D-Link, the mega networking manufacturer, has issued an alert for some of its Internet routers. Its routers are used widely, with many Internet Service Providers sending them out to customers so they can get online.
Apparently the routers in question can be compromised following the discovery of a back door that could let hackers take remote control of the routers. In short, someone could use the vulnerability to log into computers connected to the routers without any password or authentication. You can imagine the damage that could be done not least in terms of online identity theft.
D-Link routers: widespread and common
Because D-Link routers are so widespread and commonly used its worth checking to see whether you’ve got one. Apparently, the affected models are quite old, however, given that routers tend to be installed and then forgotten there could be plenty still in use. The affected models are: DI-524, DI-524UP, DIR-100, DIR-120, DI-604UP, DI-604+, DI-624S and TM-G5240.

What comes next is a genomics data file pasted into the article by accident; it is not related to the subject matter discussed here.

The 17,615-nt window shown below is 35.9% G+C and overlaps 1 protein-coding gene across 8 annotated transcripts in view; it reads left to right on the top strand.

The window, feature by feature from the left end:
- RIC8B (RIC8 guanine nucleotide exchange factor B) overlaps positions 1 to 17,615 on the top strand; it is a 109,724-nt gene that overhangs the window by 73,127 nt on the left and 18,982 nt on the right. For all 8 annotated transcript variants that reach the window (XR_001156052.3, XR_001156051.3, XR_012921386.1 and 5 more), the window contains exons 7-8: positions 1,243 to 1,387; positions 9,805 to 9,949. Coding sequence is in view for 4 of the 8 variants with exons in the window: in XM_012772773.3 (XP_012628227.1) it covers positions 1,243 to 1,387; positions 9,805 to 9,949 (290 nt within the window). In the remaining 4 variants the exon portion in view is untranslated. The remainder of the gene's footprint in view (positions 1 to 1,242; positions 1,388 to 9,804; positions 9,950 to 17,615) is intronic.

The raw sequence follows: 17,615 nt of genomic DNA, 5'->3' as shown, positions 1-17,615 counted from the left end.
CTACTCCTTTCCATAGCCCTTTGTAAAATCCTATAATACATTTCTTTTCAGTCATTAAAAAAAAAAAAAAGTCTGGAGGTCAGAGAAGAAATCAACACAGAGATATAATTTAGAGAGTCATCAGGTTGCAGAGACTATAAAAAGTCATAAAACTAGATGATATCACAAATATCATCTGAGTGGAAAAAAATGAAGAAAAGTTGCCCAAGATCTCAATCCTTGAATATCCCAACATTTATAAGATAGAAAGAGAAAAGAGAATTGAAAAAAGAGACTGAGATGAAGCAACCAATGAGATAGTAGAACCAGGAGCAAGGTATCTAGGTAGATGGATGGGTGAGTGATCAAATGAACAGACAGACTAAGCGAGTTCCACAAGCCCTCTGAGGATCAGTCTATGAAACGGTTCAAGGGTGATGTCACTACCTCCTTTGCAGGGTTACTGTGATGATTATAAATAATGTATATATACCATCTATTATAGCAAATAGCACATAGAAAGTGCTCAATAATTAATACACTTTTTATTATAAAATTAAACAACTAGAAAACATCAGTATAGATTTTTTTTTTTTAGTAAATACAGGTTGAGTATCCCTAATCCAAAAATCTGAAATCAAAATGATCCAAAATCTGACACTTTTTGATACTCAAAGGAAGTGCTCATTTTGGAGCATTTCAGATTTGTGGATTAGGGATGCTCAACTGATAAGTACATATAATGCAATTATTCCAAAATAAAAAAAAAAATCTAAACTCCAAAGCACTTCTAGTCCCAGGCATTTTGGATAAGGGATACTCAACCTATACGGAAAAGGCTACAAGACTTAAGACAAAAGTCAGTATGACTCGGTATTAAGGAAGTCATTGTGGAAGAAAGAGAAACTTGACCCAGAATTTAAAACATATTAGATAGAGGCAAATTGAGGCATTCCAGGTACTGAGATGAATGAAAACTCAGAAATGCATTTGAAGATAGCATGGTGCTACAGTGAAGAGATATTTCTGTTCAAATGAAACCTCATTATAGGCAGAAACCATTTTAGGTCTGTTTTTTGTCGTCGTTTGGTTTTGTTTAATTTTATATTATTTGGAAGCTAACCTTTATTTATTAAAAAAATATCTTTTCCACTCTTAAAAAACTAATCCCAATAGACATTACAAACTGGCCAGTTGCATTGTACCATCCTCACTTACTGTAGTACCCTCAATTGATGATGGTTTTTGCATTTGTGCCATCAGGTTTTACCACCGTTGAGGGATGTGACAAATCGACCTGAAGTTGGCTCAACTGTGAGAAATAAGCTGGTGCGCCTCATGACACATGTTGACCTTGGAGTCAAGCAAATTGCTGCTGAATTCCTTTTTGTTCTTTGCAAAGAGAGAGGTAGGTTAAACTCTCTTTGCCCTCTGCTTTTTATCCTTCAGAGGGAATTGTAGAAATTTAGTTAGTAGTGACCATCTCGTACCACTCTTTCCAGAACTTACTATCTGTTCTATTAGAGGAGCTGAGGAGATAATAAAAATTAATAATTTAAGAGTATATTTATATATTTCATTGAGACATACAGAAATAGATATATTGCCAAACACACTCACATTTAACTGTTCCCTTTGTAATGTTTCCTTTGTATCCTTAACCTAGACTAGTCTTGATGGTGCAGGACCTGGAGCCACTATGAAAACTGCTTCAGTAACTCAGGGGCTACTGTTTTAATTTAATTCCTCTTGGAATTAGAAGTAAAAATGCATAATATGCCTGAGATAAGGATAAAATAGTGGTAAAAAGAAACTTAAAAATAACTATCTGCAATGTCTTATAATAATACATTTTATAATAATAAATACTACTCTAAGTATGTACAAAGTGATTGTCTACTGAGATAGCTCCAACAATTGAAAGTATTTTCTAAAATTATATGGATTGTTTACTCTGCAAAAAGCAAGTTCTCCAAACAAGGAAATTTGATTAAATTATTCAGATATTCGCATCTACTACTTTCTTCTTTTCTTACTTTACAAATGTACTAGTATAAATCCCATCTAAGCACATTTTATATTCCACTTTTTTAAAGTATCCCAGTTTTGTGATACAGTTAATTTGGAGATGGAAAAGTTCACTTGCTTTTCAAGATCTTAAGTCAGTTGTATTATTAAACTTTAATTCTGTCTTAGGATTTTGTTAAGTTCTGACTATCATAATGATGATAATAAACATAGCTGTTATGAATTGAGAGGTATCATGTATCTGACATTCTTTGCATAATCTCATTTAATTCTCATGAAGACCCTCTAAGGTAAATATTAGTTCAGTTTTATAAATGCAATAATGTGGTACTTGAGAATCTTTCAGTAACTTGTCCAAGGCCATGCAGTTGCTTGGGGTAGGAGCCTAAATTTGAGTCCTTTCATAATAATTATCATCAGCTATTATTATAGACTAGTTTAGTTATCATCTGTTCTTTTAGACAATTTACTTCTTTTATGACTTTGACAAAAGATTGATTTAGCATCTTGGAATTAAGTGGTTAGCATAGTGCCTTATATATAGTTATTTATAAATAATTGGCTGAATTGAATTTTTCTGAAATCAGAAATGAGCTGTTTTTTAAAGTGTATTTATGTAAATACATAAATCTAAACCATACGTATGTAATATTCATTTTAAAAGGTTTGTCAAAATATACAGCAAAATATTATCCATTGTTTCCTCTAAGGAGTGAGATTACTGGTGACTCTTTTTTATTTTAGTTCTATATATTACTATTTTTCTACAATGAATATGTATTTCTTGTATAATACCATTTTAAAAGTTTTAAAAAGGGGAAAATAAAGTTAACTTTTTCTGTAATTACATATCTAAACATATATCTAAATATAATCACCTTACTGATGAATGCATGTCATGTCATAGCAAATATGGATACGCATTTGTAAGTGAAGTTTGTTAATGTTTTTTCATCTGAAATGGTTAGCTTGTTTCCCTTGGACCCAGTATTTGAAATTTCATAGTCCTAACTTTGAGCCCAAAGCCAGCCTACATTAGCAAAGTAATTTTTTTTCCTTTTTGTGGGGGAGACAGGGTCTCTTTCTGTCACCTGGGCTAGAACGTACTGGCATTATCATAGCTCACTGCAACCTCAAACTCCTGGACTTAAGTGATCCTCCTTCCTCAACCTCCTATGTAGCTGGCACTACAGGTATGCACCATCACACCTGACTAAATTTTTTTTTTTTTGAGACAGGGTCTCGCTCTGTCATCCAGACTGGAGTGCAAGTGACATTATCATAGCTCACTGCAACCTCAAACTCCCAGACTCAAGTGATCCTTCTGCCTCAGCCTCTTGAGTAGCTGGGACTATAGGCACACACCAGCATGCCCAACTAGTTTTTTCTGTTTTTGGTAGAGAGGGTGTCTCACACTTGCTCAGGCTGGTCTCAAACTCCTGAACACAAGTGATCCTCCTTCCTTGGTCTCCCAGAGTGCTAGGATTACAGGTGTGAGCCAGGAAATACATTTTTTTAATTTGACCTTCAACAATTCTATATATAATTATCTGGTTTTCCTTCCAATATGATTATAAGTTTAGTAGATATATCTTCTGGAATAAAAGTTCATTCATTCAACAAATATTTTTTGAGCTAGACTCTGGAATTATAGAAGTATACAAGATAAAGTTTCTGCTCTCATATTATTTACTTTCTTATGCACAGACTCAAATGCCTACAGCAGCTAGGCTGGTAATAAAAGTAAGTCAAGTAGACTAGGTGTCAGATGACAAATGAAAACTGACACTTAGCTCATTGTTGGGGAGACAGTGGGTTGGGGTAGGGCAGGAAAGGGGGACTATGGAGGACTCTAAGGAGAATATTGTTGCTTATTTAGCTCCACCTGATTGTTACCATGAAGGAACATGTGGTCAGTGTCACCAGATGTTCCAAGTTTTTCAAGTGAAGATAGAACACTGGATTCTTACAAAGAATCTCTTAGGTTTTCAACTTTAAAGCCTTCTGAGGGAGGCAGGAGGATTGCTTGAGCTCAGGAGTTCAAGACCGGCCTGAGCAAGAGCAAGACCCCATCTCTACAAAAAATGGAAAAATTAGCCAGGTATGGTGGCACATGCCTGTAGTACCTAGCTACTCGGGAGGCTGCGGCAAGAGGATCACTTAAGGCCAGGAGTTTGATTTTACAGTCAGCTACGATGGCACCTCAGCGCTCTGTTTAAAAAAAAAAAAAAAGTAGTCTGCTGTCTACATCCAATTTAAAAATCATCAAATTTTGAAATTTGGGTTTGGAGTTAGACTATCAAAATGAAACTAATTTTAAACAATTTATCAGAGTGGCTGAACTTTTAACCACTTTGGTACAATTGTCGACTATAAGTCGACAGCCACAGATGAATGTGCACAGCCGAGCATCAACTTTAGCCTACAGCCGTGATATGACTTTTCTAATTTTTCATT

D-Link has issued a series of updated and patches for the affected routers and also some general advice about unsolicited e-mails that relate to security vulnerabilities. It warns that if you click on links in such e-mails, it could allow unauthorised persons to access your router.
To get the latest information and patches for these routers click here, it will take you through to the D-Link page where you can access the patches and also get further information.
Identity theft protection
That said the highly-regarded security researcher, Brian Krebs, reckons updating routers can be a tricky business. Because of that, and a few other reasons, he suggests upgrading the routers to newer devices such as those made by Asus, Linksys and Buffalo. You can get the rationale behind this thinking by checking this link. You’ll also get some more information on the D-Link breach.
This is just the latest in a seemingly never ending tide of online threats. While it may not be exploited by hackers at large, there will undoubtedly be some who are keen to test their skills and see how deep they can get into someone’s network or computer. If anything, this potential exploit illustrates just how important it is to have good identity theft protection in place.
Posted by Steve Bell